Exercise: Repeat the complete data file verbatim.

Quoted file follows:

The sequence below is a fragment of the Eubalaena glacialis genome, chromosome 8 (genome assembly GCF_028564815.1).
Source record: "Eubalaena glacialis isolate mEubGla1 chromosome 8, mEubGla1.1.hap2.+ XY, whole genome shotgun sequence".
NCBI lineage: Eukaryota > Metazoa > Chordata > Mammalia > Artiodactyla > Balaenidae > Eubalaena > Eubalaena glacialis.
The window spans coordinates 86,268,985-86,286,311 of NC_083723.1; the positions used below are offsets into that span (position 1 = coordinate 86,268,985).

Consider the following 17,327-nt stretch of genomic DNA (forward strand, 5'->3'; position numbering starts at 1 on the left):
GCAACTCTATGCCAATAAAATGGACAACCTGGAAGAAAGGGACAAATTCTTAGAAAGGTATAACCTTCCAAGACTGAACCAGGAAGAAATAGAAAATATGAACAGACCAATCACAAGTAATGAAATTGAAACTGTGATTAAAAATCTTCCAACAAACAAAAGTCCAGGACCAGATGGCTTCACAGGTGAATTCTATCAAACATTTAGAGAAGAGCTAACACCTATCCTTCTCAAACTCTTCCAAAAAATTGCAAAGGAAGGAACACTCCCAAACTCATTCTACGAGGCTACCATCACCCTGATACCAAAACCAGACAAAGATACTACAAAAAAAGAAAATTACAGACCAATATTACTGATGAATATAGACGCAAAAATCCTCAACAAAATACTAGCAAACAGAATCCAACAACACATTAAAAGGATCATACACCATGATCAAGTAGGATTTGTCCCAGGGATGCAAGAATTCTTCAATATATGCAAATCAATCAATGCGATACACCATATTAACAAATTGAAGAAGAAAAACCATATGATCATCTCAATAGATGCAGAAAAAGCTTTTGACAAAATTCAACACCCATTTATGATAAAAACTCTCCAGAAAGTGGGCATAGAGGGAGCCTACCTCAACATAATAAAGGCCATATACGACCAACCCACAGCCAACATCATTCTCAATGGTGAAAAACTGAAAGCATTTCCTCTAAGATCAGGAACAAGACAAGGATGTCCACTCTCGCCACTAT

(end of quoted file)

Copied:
The sequence below is a fragment of the Eubalaena glacialis genome, chromosome 8 (genome assembly GCF_028564815.1).
Source record: "Eubalaena glacialis isolate mEubGla1 chromosome 8, mEubGla1.1.hap2.+ XY, whole genome shotgun sequence".
NCBI lineage: Eukaryota > Metazoa > Chordata > Mammalia > Artiodactyla > Balaenidae > Eubalaena > Eubalaena glacialis.
The window spans coordinates 86,268,985-86,286,311 of NC_083723.1; the positions used below are offsets into that span (position 1 = coordinate 86,268,985).

Consider the following 17,327-nt stretch of genomic DNA (forward strand, 5'->3'; position numbering starts at 1 on the left):
GCAACTCTATGCCAATAAAATGGACAACCTGGAAGAAAGGGACAAATTCTTAGAAAGGTATAACCTTCCAAGACTGAACCAGGAAGAAATAGAAAATATGAACAGACCAATCACAAGTAATGAAATTGAAACTGTGATTAAAAATCTTCCAACAAACAAAAGTCCAGGACCAGATGGCTTCACAGGTGAATTCTATCAAACATTTAGAGAAGAGCTAACACCTATCCTTCTCAAACTCTTCCAAAAAATTGCAAAGGAAGGAACACTCCCAAACTCATTCTACGAGGCTACCATCACCCTGATACCAAAACCAGACAAAGATACTACAAAAAAAGAAAATTACAGACCAATATTACTGATGAATATAGACGCAAAAATCCTCAACAAAATACTAGCAAACAGAATCCAACAACACATTAAAAGGATCATACACCATGATCAAGTAGGATTTGTCCCAGGGATGCAAGAATTCTTCAATATATGCAAATCAATCAATGCGATACACCATATTAACAAATTGAAGAAGAAAAACCATATGATCATCTCAATAGATGCAGAAAAAGCTTTTGACAAAATTCAACACCCATTTATGATAAAAACTCTCCAGAAAGTGGGCATAGAGGGAGCCTACCTCAACATAATAAAGGCCATATACGACCAACCCACAGCCAACATCATTCTCAATGGTGAAAAACTGAAAGCATTTCCTCTAAGATCAGGAACAAGACAAGGATGTCCACTCTCGCCACTAT